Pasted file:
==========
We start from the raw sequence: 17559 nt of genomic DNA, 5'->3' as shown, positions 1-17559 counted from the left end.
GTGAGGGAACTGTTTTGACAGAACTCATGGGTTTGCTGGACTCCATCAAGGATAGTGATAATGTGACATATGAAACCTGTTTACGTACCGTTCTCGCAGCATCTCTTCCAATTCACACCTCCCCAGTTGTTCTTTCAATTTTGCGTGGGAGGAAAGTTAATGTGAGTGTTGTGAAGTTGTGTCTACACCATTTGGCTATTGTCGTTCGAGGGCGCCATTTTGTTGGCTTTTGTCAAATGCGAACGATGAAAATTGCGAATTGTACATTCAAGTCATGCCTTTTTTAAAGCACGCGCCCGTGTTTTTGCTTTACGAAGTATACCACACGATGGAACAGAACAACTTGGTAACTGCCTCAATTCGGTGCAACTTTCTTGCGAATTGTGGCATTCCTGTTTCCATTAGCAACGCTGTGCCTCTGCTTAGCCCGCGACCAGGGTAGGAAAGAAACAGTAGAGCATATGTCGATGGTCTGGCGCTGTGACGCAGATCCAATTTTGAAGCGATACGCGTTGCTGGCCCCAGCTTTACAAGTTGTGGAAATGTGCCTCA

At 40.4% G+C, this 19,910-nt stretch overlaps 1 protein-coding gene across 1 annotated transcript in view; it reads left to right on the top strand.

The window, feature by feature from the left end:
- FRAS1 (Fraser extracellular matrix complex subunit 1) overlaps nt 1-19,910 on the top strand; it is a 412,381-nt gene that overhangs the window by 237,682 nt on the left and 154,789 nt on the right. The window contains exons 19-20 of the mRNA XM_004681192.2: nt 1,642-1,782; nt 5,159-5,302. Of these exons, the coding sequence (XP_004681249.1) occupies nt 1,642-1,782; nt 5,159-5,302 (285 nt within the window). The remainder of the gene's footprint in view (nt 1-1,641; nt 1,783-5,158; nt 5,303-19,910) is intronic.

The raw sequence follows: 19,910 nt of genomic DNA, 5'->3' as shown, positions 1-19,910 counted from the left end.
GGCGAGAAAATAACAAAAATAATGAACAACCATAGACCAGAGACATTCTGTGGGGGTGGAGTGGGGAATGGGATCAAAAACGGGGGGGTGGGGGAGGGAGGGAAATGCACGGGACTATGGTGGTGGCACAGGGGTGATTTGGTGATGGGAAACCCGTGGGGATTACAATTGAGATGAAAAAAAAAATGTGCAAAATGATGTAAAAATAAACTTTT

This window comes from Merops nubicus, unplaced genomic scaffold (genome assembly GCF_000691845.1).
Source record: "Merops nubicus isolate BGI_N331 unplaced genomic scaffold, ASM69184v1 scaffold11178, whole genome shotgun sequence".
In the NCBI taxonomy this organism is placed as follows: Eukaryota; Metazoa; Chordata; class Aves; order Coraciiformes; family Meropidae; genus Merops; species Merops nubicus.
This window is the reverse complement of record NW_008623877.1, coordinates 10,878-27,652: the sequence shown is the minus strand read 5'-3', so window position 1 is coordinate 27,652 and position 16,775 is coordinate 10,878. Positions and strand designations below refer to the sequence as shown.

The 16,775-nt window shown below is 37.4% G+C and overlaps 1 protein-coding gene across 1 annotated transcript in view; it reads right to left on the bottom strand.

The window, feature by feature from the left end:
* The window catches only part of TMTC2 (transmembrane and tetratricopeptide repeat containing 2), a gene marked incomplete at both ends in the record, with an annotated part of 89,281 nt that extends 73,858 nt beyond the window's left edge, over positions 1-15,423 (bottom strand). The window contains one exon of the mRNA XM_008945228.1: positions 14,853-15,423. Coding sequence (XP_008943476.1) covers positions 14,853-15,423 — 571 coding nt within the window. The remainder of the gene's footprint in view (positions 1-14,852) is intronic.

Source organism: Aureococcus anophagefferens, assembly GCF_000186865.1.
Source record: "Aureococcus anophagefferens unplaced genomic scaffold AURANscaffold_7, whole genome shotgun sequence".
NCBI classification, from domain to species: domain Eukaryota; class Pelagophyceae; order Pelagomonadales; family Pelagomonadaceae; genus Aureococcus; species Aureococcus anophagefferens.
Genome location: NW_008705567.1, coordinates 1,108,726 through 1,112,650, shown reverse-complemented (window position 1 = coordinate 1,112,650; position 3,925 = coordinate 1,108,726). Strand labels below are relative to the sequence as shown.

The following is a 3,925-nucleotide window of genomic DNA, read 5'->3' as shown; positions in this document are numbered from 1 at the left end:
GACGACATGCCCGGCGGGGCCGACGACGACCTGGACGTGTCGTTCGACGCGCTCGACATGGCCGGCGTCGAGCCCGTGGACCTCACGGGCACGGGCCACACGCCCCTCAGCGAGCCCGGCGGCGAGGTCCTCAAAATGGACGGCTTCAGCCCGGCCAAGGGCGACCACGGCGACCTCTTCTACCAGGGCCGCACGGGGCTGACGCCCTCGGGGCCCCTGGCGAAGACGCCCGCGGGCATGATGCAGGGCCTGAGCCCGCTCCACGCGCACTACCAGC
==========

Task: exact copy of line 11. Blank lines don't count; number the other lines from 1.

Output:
This window is the reverse complement of record NW_008623877.1, coordinates 10,878-27,652: the sequence shown is the minus strand read 5'-3', so window position 1 is coordinate 27,652 and position 16,775 is coordinate 10,878. Positions and strand designations below refer to the sequence as shown.